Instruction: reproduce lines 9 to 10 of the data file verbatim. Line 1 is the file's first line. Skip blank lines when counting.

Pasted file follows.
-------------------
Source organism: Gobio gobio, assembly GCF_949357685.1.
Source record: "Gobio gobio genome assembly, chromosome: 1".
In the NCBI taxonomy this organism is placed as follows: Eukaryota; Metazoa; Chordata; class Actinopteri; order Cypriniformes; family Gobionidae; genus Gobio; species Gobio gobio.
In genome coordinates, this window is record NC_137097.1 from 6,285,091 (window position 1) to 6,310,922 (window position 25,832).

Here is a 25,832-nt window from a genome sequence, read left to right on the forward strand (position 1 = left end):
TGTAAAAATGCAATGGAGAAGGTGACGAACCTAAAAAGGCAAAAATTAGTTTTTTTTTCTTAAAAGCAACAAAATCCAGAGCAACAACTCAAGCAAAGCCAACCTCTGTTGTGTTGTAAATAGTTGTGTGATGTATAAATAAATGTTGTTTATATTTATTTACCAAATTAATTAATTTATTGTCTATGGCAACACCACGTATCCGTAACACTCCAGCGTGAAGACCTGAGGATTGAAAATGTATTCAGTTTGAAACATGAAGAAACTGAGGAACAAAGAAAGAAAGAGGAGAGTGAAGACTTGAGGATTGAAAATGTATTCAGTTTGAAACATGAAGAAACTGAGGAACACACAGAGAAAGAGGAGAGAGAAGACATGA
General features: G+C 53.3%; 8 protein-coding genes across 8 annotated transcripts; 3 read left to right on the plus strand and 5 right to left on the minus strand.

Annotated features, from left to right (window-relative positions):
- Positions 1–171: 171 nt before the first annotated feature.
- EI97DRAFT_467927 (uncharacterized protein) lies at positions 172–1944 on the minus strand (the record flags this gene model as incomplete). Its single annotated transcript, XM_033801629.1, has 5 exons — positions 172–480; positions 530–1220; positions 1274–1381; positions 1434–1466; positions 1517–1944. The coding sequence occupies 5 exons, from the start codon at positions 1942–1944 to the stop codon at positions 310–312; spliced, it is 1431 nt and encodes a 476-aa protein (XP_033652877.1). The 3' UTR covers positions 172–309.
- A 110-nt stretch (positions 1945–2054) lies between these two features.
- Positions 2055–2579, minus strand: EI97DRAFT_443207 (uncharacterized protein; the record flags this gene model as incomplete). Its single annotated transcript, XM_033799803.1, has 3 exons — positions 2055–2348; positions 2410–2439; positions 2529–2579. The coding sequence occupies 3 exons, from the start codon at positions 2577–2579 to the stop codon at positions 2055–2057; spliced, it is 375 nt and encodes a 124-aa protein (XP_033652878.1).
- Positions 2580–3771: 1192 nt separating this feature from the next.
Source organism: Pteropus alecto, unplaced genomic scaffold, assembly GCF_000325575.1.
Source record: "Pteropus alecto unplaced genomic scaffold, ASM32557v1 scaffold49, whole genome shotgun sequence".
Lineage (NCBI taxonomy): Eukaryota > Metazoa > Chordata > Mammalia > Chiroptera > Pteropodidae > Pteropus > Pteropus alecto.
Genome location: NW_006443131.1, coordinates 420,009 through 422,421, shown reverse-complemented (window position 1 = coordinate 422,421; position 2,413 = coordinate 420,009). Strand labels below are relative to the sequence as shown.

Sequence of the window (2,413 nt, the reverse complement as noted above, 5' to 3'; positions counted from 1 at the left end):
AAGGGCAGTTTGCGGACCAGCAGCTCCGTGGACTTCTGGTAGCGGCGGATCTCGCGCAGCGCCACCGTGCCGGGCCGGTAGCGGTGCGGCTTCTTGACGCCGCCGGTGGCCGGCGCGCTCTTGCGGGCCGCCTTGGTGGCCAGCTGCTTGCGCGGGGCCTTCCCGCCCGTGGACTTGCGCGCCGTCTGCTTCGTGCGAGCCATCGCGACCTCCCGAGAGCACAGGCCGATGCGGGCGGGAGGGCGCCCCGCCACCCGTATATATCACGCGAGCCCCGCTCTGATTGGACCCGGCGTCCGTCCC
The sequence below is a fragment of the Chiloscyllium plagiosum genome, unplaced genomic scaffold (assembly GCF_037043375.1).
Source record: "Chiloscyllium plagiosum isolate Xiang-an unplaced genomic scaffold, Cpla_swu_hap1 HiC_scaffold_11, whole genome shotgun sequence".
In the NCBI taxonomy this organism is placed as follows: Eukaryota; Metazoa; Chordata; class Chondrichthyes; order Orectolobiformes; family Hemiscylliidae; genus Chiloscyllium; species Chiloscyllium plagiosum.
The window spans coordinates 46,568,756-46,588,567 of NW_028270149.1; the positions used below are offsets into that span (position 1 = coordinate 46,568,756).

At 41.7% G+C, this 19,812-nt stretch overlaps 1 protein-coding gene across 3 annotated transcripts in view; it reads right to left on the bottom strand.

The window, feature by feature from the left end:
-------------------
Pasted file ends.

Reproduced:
- Positions 1–171: 171 nt before the first annotated feature.
- EI97DRAFT_467927 (uncharacterized protein) lies at positions 172–1944 on the minus strand (the record flags this gene model as incomplete). Its single annotated transcript, XM_033801629.1, has 5 exons — positions 172–480; positions 530–1220; positions 1274–1381; positions 1434–1466; positions 1517–1944. The coding sequence occupies 5 exons, from the start codon at positions 1942–1944 to the stop codon at positions 310–312; spliced, it is 1431 nt and encodes a 476-aa protein (XP_033652877.1). The 3' UTR covers positions 172–309.